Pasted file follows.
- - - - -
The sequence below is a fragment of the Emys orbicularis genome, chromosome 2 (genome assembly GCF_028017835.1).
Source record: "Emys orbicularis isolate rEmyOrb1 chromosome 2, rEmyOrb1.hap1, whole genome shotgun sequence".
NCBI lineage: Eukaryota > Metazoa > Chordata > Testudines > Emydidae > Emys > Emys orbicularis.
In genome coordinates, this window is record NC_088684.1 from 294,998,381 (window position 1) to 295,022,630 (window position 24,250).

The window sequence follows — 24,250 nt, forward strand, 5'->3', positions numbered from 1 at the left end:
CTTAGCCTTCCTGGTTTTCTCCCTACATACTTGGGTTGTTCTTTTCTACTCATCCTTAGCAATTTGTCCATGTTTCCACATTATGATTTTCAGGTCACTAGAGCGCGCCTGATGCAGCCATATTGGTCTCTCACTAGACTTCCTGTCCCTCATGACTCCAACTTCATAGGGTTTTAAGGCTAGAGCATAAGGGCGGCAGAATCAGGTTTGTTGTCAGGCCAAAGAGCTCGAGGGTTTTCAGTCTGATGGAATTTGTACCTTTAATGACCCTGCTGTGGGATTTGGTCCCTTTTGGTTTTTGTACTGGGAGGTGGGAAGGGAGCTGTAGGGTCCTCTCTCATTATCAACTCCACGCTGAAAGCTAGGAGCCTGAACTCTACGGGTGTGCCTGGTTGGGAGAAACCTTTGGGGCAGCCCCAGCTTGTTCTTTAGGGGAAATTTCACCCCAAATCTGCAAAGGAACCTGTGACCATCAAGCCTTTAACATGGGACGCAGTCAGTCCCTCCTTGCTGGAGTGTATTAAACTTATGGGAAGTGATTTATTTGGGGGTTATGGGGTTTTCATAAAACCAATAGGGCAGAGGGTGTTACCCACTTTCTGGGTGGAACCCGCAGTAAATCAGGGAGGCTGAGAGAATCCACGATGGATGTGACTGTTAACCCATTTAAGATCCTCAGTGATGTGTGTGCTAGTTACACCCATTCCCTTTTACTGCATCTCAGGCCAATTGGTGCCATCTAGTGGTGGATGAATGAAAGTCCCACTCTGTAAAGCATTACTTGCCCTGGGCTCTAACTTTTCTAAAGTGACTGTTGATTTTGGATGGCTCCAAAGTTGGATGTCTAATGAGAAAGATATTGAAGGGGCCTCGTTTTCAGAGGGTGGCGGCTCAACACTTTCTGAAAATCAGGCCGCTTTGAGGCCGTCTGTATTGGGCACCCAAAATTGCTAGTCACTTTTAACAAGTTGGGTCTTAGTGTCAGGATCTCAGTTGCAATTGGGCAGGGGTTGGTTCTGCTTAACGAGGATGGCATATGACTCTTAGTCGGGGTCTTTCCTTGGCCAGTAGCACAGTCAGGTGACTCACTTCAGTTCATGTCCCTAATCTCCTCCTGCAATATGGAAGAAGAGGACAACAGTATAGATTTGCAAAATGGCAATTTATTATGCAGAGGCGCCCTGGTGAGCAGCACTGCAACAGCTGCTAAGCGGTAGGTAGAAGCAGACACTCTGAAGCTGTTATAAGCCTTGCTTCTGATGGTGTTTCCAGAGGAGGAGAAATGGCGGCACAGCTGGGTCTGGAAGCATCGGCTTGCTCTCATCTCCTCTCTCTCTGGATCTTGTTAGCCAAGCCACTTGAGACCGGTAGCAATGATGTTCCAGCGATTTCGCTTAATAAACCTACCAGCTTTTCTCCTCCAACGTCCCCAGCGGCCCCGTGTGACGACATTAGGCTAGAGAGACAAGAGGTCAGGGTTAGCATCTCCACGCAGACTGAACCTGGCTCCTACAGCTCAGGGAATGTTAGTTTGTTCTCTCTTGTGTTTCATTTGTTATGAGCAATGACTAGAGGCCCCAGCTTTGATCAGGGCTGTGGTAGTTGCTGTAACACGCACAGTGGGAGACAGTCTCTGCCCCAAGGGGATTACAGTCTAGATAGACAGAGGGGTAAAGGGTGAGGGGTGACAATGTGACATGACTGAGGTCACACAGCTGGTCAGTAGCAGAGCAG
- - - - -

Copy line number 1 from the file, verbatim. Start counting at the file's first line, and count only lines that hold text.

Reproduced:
The sequence below is a fragment of the Emys orbicularis genome, chromosome 2 (genome assembly GCF_028017835.1).